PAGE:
The Intersection of Life and Death

Another view of Glendalough, the site that inspired my research topic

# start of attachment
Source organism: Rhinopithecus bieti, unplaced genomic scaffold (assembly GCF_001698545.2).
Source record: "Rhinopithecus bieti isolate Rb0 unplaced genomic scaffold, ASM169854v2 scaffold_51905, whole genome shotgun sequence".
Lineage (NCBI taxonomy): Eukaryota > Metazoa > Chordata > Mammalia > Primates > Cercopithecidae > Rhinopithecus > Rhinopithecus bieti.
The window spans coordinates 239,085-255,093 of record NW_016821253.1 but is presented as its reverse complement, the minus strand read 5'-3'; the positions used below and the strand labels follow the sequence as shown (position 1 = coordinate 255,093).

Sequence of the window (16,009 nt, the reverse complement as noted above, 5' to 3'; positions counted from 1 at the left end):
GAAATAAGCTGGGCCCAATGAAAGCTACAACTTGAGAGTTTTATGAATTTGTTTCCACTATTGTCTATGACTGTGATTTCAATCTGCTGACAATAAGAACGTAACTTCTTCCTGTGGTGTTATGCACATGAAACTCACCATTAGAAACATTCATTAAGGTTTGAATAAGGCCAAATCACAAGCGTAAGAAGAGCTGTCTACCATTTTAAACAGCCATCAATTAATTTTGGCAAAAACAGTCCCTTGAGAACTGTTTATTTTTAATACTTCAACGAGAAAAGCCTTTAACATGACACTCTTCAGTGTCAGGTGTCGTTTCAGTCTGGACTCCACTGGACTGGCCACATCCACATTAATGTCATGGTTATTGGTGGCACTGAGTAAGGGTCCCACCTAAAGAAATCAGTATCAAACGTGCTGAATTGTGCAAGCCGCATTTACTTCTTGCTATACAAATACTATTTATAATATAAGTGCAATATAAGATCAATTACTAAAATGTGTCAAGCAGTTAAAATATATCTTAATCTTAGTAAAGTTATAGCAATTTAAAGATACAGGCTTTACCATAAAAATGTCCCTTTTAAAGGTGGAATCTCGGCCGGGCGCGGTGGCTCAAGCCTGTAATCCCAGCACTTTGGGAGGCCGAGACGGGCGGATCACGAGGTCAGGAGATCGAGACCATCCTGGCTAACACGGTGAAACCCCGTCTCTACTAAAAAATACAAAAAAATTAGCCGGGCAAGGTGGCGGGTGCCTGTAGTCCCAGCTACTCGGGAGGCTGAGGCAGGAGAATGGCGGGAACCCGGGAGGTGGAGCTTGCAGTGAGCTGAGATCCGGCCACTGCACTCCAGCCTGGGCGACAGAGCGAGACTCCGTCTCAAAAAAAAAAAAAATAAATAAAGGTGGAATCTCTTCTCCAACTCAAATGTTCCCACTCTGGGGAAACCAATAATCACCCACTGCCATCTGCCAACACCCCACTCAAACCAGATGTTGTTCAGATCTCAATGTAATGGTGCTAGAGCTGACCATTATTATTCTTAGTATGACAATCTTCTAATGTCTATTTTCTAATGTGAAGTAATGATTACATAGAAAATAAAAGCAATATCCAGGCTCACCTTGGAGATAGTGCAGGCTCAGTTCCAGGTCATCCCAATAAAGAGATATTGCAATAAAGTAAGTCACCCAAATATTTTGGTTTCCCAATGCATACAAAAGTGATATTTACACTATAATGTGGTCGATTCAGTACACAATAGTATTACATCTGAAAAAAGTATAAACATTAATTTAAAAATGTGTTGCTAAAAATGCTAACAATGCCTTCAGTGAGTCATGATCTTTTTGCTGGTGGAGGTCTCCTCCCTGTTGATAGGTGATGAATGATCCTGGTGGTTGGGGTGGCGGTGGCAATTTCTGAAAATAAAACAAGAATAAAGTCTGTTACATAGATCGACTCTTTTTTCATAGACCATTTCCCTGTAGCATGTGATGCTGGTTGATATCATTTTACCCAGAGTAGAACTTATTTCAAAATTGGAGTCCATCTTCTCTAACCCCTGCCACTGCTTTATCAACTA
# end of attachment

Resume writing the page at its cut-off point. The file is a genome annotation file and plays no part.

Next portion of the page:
Even as the quarter comes to a close, I still find myself intrigued by the explorations and discoveries from Week One. I virtually visited Glendalough and noticed several juxtapositions between the beautiful green landscape and the eerie cemetery. I became intrigued by the stark contrast between life and death, questioning how natural beauty could still exist at a site for the dead, how new life could stem from loss. I kept these questions in mind as I dove into the course reading and found that several of the authors we’ve studied explore similar topics in their own writing. For my research paper, I’m choosing to write about the intersection of life and death. I plan on close reading passages from W.B. Yeats’ and James Joyce’s works, specifically Yeats’ “The Wild Swans at Coole” and “The Sisters” and “The Dead” from Joyce’s Dubliners. Each of these texts stood out to me because of the way they portray the passage of time from both a youthful and aging perspective. In each of these texts, the concept of death is complex, and it often consumes its characters’ thoughts and feelings. I also want to tie in the evocative imagery that often complements these attitudes toward death. In “The Wild Swans at Coole,” the speaker depicts the swans as if they are the epitome of youth and immortality and the surrounding nature as if it is fleeting and ephemeral. I’m very interested in connecting these literary concepts with the city of Dublin and the overarching view of life and death amongst the Irish in the early 20th century. My objective is to delve into more extensive research about Irish culture and how that reflects society’s views on the celebration of life and their specific customs, weaving the topics of life and death together.

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